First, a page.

ECJ Rules Brussels I Regulation Excludes Incompatible Interpretation of CMR

On 19 December 2013, the Court of Justice of the European Union delivered its ruling in Nipponkoa Insurance Co. (Europe) Ltd v Inter-Zuid Transport BV (case C452/12).

The main issue for the court was whether the more conservative requirements for lis pendens under article 31 of the Convention on the Contract for the International Carriage of Goods by Road (CMR) were compatible with the Brussels I Regulation.

40 By its second question, the referring court wishes to know whether Article 71 of Regulation No 44/2001 must be interpreted as meaning that it precludes an interpretation of Article 31(2) of the CMR according to which an action for a negative declaration or a negative declaratory judgment in a Member State does not have the same cause of action as an action for indemnity brought in respect of the same damage and against the same parties or the successors to their rights in another Member State.

Article 31 of the CMR reads:

‘1. In legal proceedings arising out of carriage under this Convention, the plaintiff may bring an action in any court or tribunal of a contracting country designated by agreement between the parties and, in addition, in the courts or tribunals of a country within whose territory:

(a) The defendant is ordinarily resident, or has his principal place of business, or the branch or agency through which the contract of carriage was made, or

(b) The place where the goods were taken over by the carrier or the place designated for delivery is situated,

and in no other courts or tribunals.

2. Where in respect of a claim referred to in paragraph 1 of this article an action is pending before a court or tribunal competent under that paragraph, or where in respect of such a claim a judgement has been entered by such a court or tribunal no new action shall be started between the same parties on the same grounds unless the judgement of the court or tribunal before which the first action was brought is not enforceable in the country in which the fresh proceedings are brought.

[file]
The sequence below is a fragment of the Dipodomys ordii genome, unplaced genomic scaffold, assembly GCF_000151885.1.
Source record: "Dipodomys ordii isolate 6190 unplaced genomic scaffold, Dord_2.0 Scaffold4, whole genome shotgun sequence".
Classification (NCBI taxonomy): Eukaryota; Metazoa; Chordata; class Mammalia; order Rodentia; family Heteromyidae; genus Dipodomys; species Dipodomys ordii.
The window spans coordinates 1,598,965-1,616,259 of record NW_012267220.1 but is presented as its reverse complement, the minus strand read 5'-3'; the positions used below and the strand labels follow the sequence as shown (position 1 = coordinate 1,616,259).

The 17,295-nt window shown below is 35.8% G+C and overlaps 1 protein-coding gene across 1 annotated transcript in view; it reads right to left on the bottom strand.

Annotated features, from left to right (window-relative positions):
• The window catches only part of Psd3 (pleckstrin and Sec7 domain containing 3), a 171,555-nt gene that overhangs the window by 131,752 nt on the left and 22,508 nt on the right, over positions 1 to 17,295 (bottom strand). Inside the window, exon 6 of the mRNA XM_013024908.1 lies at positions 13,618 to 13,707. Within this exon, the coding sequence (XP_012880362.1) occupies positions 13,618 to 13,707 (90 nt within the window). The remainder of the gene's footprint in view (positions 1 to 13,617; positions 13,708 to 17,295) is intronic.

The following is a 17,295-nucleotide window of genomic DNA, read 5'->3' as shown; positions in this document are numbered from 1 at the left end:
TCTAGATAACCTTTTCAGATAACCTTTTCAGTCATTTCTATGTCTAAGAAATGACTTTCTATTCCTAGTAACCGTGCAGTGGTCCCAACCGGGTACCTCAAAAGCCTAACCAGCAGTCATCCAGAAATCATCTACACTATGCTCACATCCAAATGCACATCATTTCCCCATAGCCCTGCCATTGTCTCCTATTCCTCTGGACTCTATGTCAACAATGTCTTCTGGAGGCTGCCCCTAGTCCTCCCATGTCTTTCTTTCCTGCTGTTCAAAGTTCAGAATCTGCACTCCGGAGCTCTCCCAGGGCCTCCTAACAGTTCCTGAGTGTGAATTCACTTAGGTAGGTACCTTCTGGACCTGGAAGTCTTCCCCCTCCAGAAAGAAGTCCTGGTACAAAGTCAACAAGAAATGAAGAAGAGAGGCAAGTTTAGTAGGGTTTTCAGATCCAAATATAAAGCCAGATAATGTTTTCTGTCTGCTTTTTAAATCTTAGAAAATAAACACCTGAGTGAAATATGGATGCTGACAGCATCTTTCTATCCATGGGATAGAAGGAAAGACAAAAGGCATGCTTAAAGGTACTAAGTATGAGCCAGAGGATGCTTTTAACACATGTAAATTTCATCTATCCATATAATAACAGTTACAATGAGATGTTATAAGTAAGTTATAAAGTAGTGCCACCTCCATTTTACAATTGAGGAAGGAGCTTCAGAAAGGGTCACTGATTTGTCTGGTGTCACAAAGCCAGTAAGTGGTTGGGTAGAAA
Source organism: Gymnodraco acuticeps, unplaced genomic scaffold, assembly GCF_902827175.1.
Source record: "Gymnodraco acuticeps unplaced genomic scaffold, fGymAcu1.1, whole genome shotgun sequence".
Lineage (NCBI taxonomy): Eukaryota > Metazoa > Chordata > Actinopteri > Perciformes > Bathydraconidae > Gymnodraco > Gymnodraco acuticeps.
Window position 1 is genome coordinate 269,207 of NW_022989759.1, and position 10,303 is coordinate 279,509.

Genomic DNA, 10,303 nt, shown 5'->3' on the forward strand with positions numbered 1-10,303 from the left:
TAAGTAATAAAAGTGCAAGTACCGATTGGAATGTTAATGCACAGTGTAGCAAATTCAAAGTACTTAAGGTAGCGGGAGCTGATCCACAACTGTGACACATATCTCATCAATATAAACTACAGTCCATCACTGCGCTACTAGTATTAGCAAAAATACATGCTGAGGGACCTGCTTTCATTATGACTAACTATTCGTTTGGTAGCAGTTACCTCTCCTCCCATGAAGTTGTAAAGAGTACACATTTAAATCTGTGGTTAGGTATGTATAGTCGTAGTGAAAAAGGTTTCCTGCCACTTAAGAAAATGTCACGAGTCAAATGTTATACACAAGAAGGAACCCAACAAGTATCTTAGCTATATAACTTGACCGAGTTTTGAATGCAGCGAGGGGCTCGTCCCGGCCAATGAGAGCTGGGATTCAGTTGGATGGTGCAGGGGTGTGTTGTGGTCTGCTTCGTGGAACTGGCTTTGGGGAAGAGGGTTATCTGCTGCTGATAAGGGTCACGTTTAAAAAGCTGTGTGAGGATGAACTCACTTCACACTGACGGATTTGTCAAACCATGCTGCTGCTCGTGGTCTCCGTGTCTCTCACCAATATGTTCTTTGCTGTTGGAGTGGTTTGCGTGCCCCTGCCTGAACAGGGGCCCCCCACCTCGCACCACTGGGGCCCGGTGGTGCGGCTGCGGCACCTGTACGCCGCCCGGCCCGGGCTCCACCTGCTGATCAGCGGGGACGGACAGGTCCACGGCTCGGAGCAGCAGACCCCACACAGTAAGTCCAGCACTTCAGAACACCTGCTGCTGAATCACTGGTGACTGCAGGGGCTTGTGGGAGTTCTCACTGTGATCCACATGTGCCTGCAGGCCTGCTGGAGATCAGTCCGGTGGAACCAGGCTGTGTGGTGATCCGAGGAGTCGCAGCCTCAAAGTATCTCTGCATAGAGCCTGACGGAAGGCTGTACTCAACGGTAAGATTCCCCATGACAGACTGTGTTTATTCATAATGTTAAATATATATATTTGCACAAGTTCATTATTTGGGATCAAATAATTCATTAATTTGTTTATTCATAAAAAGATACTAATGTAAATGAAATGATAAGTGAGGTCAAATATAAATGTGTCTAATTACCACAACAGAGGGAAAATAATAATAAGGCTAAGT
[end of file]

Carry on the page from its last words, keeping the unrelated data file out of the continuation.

3. When a judgement entered by a court or tribunal of a contracting country in any such action as is referred to in paragraph 1 of this article has become enforceable in that country, it shall also become enforceable in each of the other contracting States, as soon as the formalities required in the country concerned have been complied with. These formalities shall not permit the merits of the case to be re-opened.

4. The provisions of paragraph 3 of this article shall apply to judgements after trial, judgements by default and settlements confirmed by an order of the court, but shall not apply to interim judgements or to awards of damages, in addition to costs against a plaintiff who wholly or partly fails in his action.

…’

The Court answers that they are not.

47 As the Court has already held, rules laid down by the special conventions referred to in Article 71 of Regulation No 44/2001, such as those deriving from Article 31(2) of the CMR, can be applied within the European Union only in so far as the principles of free movement of judgments and mutual trust in the administration of justice are observed (see, to that effect, TNT Express Nederland, paragraph 54 and the case-law cited).

48 Those principles would not be observed under conditions at least as favourable as those laid down in Regulation No 44/2001 if Article 31(2) were to be interpreted as meaning that a negative declaratory judgment in one Member State does not have the same cause of action as an action for indemnity between the same parties in another Member State.

Final ruling:

1. Article 71 of Council Regulation (EC) No 44/2001 of 22 December 2000 on jurisdiction and the recognition and enforcement of judgments in civil and commercial matters must be interpreted as meaning that it precludes an international convention from being interpreted in a manner which fails to ensure, under conditions at least as favourable as those provided for by that regulation, that the underlying objectives and principles of that regulation are observed.

2. Article 71 of Regulation No 44/2001 must be interpreted as meaning that it precludes an interpretation of Article 31(2) of the Convention on the Contract for the International Carriage of Goods by Road, signed in Geneva on 19 May 1956, as amended by the Protocol signed in Geneva on 5 July 1978, according to which an action for a negative declaration or a negative declaratory judgment in one Member State does not have the same cause of action as an action for indemnity between the same parties in another Member State.

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